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Rick Porcello Deal: Good or Bad for Sox?

Steve Mitchell-USA TODAY Sports
Porcello became a very rich man. Will it pan out?

Is Rick Porcello's deal good for Sox?

Mid-afternoon in Boston on Sunday, reports broke out that the Red Sox and new starting pitcher Rick Porcello were unable to reach terms on a new contract before the Sox season had started. It appears that was a bit of a smoke screen as less the 12 hours later, another report surfaced that the two had finally agreed to terms on a brand, spanking new 4 year, $82.5 million dollar contract...

What?! Wow.

Tommy Gilligan-USA TODAY Sports

Good for Rick Porcello. But is it good for the Red Sox? I'm willing to bet 90 percent of Red Sox Nation and baseball fans across the country completely disagree with this deal with someone who has only had one good season. And technically you wouldn't be wrong in thinking that. But why don't I tell you why I think it's a good deal for all...

First off, I can understand why you may think it's a little crazy to give that kind of money to Porcello. In six seasons, Porcello has compiled a 4.31 ERA with his best season coming last year when he pitched to the tune of a 3.43 ERA. He's never been a strikeout pitcher, relying on a sinker to bury the ball in the ground and look for outs. Last year he averaged a 5.8 strikeouts per 9 innings. He's won over 15 games one time, being last year. He's only pitched over 200 innings one time as well, that also being last season. So it's hard to argue against, at $82.5 million dollars, the majority of you say that's a bad deal for the all involved. But I'm in the minority. And here's why...

He entered the big leagues fairly quick, debuting as a 20 year old. So in six seasons, what does that tell you? He's oonly 26 years old. Just starting to reach the beginning of the prime of his baseball career. He's won at. Least 10 games in all six of his seasons. He won a career high 15 games last season. He lead the in complete game shutouts with 3, a difficult feat in today's baseball. I believe he's finally learning how to pitch and now playing for a manager that has been an extremely successful pitching coach in his own respect, I believe that alone is worth what they gave Porcello.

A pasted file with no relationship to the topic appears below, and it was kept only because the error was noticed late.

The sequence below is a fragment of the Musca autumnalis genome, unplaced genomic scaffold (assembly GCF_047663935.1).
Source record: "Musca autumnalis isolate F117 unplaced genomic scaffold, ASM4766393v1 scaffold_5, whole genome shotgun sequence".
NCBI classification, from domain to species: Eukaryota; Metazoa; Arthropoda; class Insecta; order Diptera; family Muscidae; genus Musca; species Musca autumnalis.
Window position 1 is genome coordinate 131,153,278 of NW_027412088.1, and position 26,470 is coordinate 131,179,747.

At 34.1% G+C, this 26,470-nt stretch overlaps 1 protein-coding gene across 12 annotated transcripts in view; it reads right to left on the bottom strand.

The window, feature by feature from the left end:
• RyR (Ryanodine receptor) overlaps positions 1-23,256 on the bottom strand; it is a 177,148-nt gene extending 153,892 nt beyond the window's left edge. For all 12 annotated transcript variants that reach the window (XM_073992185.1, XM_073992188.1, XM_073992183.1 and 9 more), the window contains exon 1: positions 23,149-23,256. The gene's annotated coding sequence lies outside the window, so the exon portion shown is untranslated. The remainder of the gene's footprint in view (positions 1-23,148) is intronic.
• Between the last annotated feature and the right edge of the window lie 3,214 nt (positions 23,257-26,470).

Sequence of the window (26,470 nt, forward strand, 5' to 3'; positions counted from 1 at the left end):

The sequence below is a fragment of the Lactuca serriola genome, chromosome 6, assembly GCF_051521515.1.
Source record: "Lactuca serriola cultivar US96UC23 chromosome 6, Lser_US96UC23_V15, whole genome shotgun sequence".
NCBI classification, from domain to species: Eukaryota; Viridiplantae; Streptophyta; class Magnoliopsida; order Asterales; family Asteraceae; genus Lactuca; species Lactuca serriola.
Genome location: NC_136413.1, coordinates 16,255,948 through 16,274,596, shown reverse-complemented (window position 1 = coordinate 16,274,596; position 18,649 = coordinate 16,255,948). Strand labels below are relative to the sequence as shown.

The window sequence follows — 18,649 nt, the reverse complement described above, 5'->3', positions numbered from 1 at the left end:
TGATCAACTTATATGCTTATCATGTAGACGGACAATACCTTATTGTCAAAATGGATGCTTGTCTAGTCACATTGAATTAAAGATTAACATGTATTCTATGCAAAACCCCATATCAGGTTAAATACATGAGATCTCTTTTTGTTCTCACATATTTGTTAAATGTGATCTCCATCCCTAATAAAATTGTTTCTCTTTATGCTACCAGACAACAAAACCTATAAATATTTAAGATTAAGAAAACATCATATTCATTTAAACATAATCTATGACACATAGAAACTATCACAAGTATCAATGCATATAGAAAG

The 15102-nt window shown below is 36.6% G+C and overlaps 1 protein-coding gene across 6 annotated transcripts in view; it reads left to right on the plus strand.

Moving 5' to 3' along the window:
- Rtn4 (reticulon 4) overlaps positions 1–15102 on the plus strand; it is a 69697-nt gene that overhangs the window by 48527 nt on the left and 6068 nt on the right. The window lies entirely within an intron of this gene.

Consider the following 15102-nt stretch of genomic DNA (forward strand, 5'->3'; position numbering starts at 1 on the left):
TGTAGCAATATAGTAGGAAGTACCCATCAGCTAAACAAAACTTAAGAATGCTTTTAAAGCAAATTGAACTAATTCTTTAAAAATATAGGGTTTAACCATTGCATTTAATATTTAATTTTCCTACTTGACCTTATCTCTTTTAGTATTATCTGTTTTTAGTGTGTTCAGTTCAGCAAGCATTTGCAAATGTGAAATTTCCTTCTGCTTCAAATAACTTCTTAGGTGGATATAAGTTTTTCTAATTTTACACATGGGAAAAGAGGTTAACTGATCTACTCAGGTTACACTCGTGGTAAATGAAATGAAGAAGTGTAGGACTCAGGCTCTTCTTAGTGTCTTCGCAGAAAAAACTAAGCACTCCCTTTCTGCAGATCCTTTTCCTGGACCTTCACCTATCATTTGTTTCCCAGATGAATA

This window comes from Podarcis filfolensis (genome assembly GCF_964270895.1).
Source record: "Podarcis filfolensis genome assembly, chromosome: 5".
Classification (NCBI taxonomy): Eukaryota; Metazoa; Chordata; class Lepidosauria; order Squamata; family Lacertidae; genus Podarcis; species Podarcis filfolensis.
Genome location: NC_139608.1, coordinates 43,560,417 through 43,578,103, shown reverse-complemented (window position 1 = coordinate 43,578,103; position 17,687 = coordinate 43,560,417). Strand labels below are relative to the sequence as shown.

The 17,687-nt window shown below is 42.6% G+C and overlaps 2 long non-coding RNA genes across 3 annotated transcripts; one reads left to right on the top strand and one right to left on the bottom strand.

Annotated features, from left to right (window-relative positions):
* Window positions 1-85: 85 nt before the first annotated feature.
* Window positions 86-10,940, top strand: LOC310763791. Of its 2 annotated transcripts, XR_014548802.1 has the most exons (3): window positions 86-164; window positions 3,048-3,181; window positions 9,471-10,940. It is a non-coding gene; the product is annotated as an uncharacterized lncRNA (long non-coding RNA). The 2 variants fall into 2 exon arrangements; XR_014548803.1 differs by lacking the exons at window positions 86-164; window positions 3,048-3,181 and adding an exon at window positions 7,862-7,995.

He was essentially playing with the Sox on a 1 year, $12.5 million dollar deal. So if he ended up having a monster year with Boston and reached the free agent market, he would more then likely command more then the $20 million dollar average the Sox will be paying him. Pitching, actually good pitching, is at a premium in baseball and owners open the checkbook when it comes to premium pitching. Am I saying he's worth $20 million dollars a year? No. I don't think any athlete is worth thay kind of money but that's topic for another discussion. But the fact of the matter is the Sox are paying a young pitcher, coming off a good year and trending in the right direction and could have a very good year. He's learning how to pitch year by year, learning how to use his corners, painting the black if you will. On top of all of this, the Sox are not handcuffed with this deal because it's only a 4 year deal. The Sox do not like to give long term commitments to players (prospects and Dustin Pedroia aside). So to combat that, they give players a higher annual average salary which I have absolutely no problem with. So, even as much as it would fry my ass if he were terrible, they won't be paying him long term, as like I said, because it's only a 4 year deal. If he does have a successful 4 year run, the Sox could potentially pay him again and it's also a win for Porcello if he pitches well because he could cash in on another big contract. 

Steve Mitchell-USA TODAY Sports

This is a good deal, believe it or not, for the Sox and the Vermont native. It's also a bit of a dream scenario for Porcello. Pitching in front of the New England area fans, as he's from New England. He's got to prove to be worth the dollars he will be getting and I think he wants to prove he's worth the investment. Those to me alone are enough to justify it. On top of that, I believe he's getting better with age and he will be pitching for the Sox as he's entering his prime. As of right now, this is a win win situation for both sides. He went on to say in a post that he wrote to break the news of the deal that he "likes what the Sox are building" and that he "looks forward to what the future brings" wearing Red Sox and it's obvious the feeling was mutual.

What do you think?

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